Nurit, who is right in that cohort assumed to be incapable of walking at all, is in the business of redirecting those folks who really are tired of being told they are just old.
There are, as I love to bark, four basic pillars. Research bears me out: good food, and not much of it; movement, and a lot of it; good friends and a reason to locate your socks in the morning.
Miss one, you wobble. Miss more than that, like most Americans and Westerners these days, and you bloody well WILL fall over.
Back in 2014 I got the itch to learn how to roller blade. It didn't last long. I bought all the right gear, all the right padding. I still fell hard, busted my ass and gave it up for things I preferred to do. Like riding spicey horses.
Still fell. I fall regularly. Of course I do. But not the way the medical community assumes.
I quite intentionally fall off bridges, out of airplanes, sometimes off horses. That isn't intentional but it's rather inevitable if you ride a lot.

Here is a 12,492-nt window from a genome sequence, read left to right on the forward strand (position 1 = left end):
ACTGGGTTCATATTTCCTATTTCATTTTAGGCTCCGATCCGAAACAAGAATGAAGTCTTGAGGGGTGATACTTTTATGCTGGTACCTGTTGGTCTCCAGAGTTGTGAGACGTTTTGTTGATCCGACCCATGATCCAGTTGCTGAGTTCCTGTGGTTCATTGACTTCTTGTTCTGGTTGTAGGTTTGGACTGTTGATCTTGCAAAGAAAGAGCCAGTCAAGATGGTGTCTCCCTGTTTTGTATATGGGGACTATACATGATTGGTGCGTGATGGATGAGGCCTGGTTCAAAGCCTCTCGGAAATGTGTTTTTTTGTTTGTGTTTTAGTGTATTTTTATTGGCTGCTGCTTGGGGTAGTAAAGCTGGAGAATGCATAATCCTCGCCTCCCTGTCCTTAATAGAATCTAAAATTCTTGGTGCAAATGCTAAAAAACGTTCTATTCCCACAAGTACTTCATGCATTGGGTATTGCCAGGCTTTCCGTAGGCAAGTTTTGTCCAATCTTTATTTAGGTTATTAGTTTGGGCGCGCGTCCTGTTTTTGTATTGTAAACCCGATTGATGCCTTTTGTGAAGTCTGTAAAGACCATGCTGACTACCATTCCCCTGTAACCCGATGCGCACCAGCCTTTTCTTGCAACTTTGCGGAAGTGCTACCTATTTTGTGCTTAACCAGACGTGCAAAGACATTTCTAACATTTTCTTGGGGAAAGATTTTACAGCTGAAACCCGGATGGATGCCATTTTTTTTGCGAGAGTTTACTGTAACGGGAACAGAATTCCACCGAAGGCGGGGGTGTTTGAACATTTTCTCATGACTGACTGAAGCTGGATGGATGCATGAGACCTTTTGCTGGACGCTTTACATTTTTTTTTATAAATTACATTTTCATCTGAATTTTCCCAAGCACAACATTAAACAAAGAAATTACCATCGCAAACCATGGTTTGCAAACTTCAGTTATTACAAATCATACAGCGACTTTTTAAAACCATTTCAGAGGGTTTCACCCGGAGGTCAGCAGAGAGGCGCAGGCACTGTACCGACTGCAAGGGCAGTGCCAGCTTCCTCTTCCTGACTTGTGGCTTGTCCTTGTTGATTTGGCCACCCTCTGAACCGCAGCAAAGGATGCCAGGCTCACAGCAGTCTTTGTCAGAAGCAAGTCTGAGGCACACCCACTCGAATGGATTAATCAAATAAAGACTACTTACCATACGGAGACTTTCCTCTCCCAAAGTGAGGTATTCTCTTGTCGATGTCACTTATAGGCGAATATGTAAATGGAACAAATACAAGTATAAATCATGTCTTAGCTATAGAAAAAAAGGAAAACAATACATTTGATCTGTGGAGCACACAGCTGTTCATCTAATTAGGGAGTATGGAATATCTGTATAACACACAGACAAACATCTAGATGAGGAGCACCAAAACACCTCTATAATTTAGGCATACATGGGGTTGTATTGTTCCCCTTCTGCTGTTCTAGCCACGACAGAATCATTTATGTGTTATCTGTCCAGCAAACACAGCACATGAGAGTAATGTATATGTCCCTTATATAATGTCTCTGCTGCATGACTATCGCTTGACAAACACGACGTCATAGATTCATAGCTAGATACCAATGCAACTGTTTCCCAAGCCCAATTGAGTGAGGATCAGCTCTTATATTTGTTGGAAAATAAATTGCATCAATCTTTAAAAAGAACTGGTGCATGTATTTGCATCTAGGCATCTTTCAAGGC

I fall a lot because I am active, but I train for it. You can bet your bottom dollar that it's rare that I will wear much more than a helmet. I did purchase a padded vest for riding after I broke my back in Kazakhstan, however it doesn't inflate.
You still have to be a better rider and tuck and roll and wear the damned helmet.
I'm seventy in January, too. The precise cohort for whom this stupidity is designed.
I am really tired of being asked how many times I've fallen in the last year. How many times have YOU fallen, sis? Was it from sports? Then by definition it is NOT the kind of fall you're talking about.